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“Tears filled her eyes and spilled down her face, making the sleeve of John’s shirt wet. She wasn’t crying, not really. She was too numb to cry or feel or react. Rather her body was grieving all on its now, the tears leaking from her eyes without any weeping or sobbing or emotions” (REUNION: Karen Kingsbury, p. 204).

This insert comes from a novel. But, wait you say, novels are fiction so the above is not true. You might even test it and challenge it by saying, it’s the kind of statement I’d find it in a non-fiction book. But, then consider the old clichés, “Fiction is truer than history,” or fact, or truth and yes, even non-fiction.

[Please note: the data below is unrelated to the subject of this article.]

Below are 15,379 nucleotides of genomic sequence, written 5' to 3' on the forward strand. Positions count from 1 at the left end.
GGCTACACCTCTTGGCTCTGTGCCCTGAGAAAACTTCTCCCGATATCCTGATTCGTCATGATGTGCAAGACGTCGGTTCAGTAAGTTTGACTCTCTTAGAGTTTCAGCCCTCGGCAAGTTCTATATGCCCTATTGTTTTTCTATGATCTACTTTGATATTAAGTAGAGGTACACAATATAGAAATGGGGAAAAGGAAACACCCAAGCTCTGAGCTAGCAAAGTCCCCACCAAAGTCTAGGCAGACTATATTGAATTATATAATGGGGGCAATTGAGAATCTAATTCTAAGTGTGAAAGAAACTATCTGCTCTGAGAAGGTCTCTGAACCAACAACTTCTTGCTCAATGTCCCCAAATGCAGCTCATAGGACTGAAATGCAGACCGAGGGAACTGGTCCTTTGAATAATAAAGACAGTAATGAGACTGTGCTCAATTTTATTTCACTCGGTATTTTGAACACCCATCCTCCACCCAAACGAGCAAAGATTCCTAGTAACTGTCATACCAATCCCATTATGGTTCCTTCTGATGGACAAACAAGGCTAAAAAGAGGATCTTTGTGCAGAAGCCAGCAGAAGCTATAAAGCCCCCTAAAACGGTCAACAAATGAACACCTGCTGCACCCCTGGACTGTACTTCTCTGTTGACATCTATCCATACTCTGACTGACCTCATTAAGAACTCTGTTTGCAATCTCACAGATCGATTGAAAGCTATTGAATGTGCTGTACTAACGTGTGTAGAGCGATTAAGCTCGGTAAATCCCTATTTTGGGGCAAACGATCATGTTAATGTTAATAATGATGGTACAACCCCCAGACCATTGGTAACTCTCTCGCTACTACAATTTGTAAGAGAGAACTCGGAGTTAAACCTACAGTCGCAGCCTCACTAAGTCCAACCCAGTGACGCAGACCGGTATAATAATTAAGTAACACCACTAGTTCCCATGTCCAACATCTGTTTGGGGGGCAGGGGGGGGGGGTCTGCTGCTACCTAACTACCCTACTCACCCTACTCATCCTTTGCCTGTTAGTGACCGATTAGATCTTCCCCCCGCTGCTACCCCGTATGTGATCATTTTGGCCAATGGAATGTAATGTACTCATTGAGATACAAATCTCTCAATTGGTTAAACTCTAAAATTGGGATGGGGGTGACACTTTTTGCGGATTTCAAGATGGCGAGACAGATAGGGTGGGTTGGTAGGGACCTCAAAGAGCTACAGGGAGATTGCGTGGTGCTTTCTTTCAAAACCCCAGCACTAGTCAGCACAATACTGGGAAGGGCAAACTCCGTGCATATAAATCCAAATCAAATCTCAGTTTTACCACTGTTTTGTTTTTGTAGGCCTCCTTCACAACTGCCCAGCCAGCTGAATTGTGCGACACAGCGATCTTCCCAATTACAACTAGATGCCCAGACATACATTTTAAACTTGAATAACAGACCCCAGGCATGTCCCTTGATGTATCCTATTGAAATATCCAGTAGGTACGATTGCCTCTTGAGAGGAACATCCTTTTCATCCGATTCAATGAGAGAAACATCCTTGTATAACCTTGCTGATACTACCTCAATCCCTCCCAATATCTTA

I just returned from a holiday, and as usual I took many books with me. Because I write about grief and support families and individuals in their grief process, I find it interesting how an author unpacks his or her plot when someone dies in the story. In Reunion, a family grieves the death of a mother, grandmother, wife and friend, and Mom joins in the grieving process. It is raw honesty. Believable and healing.

And why not, when the dying is suffering the greatest loss. Her life. It is natural and normal for family to gather around their loved ones and cry openly. It is a good death when the dying joins in this last family time together. An invisible bond of trust, love and safety connects them.

Take a few moments and write in your journal, or sketch a picture. Trust to paper what comes to your mind

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